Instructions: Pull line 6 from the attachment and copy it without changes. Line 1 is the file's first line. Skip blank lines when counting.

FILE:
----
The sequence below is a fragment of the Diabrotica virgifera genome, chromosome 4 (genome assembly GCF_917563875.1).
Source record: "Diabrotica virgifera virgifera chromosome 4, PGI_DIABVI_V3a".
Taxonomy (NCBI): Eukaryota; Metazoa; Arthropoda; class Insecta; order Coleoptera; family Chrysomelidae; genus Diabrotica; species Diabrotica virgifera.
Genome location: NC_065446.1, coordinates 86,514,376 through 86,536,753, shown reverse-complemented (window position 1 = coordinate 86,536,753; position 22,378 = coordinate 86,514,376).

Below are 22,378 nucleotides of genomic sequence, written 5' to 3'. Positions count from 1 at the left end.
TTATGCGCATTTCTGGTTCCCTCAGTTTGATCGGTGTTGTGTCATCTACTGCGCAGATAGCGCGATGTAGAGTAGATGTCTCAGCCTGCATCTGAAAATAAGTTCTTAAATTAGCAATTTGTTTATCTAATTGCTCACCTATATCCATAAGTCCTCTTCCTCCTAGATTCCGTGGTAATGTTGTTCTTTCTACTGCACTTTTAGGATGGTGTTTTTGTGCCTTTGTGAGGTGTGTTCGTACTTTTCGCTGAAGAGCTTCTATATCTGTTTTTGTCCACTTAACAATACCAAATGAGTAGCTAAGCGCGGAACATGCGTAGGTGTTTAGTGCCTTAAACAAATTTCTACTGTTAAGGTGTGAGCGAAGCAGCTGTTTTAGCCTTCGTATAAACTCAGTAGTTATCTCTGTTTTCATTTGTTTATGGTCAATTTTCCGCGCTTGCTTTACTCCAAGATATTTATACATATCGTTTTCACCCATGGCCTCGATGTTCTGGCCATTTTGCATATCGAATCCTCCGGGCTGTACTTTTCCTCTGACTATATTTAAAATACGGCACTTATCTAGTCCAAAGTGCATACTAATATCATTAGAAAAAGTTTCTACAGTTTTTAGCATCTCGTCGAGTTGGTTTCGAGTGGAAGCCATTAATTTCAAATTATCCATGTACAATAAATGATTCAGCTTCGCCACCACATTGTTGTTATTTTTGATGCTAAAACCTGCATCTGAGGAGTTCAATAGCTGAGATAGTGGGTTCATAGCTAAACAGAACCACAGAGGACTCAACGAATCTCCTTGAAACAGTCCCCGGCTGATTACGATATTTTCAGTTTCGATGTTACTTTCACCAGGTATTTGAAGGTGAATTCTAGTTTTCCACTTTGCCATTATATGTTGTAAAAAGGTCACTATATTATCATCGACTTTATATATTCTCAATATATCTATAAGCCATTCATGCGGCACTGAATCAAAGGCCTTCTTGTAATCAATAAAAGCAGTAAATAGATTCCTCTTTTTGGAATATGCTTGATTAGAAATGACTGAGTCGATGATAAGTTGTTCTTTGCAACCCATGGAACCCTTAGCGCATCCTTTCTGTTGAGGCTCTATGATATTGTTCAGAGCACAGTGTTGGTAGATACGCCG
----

TTATGCGCATTTCTGGTTCCCTCAGTTTGATCGGTGTTGTGTCATCTACTGCGCAGATAGCGCGATGTAGAGTAGATGTCTCAGCCTGCATCTGAAAATAAGTTCTTAAATTAGCAATTTGTTTATCTAATTGCTCACCTATATCCATAAGTCCTCTTCCTCCTAGATTCCGTGGTAATGTTGTTCTTTCTACTGCACTTTTAGGATGGTGTTTTTGTGCCTTTGTGAGGTGTGTTCGTACTTTTCGCTGAAGAGCTTCTATATCTGTTTTTGTCCACTTAACAATACCAAATGAGTAGCTAAGCGCGGAACATGCGTAGGTGTTTAGTGCCTTAAACAAATTTCTACTGTTAAGGTGTGAGCGAAGCAGCTGTTTTAGCCTTCGTATAAACTCAGTAGTTATCTCTGTTTTCATTTGTTTATGGTCAATTTTCCGCGCTTGCTTTACTCCAAGATATTTATACATATCGTTTTCACCCATGGCCTCGATGTTCTGGCCATTTTGCATATCGAATCCTCCGGGCTGTACTTTTCCTCTGACTATATTTAAAATACGGCACTTATCTAGTCCAAAGTGCATACTAATATCATTAGAAAAAGTTTCTACAGTTTTTAGCATCTCGTCGAGTTGGTTTCGAGTGGAAGCCATTAATTTCAAATTATCCATGTACAATAAATGATTCAGCTTCGCCACCACATTGTTGTTATTTTTGATGCTAAAACCTGCATCTGAGGAGTTCAATAGCTGAGATAGTGGGTTCATAGCTAAACAGAACCACAGAGGACTCAACGAATCTCCTTGAAACAGTCCCCGGCTGATTACGATATTTTCAGTTTCGATGTTACTTTCACCAGGTATTTGAAGGTGAATTCTAGTTTTCCACTTTGCCATTATATGTTGTAAAAAGGTCACTATATTATCATCGACTTTATATATTCTCAATATATCTATAAGCCATTCATGCGGCACTGAATCAAAGGCCTTCTTGTAATCAATAAAAGCAGTAAATAGATTCCTCTTTTTGGAATATGCTTGATTAGAAATGACTGAGTCGATGATAAGTTGTTCTTTGCAACCCATGGAACCCTTAGCGCATCCTTTCTGTTGAGGCTCTATGATATTGTTCAGAGCACAGTGTTGGTAGATACGCCG